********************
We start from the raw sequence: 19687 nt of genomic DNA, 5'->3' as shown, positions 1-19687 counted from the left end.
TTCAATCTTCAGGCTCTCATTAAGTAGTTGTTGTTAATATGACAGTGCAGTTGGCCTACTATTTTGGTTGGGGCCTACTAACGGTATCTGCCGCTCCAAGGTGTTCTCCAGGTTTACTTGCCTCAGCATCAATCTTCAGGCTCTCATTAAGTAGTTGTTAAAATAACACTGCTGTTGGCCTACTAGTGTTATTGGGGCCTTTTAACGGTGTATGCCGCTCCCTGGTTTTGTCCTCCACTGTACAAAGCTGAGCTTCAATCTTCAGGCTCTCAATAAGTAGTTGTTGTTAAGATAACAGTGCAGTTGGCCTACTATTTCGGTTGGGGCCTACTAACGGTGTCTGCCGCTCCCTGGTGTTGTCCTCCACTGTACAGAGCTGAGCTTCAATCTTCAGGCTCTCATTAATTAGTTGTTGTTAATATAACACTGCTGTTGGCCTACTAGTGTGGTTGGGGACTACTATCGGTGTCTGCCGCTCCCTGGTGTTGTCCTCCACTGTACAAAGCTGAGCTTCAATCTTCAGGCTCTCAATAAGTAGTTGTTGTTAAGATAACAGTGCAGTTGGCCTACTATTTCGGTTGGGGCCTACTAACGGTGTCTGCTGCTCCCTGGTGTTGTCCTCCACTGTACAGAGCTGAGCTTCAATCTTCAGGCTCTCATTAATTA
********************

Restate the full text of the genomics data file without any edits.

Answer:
We start from the raw sequence: 19687 nt of genomic DNA, 5'->3' as shown, positions 1-19687 counted from the left end.
TTCAATCTTCAGGCTCTCATTAAGTAGTTGTTGTTAATATGACAGTGCAGTTGGCCTACTATTTTGGTTGGGGCCTACTAACGGTATCTGCCGCTCCAAGGTGTTCTCCAGGTTTACTTGCCTCAGCATCAATCTTCAGGCTCTCATTAAGTAGTTGTTAAAATAACACTGCTGTTGGCCTACTAGTGTTATTGGGGCCTTTTAACGGTGTATGCCGCTCCCTGGTTTTGTCCTCCACTGTACAAAGCTGAGCTTCAATCTTCAGGCTCTCAATAAGTAGTTGTTGTTAAGATAACAGTGCAGTTGGCCTACTATTTCGGTTGGGGCCTACTAACGGTGTCTGCCGCTCCCTGGTGTTGTCCTCCACTGTACAGAGCTGAGCTTCAATCTTCAGGCTCTCATTAATTAGTTGTTGTTAATATAACACTGCTGTTGGCCTACTAGTGTGGTTGGGGACTACTATCGGTGTCTGCCGCTCCCTGGTGTTGTCCTCCACTGTACAAAGCTGAGCTTCAATCTTCAGGCTCTCAATAAGTAGTTGTTGTTAAGATAACAGTGCAGTTGGCCTACTATTTCGGTTGGGGCCTACTAACGGTGTCTGCTGCTCCCTGGTGTTGTCCTCCACTGTACAGAGCTGAGCTTCAATCTTCAGGCTCTCATTAATTA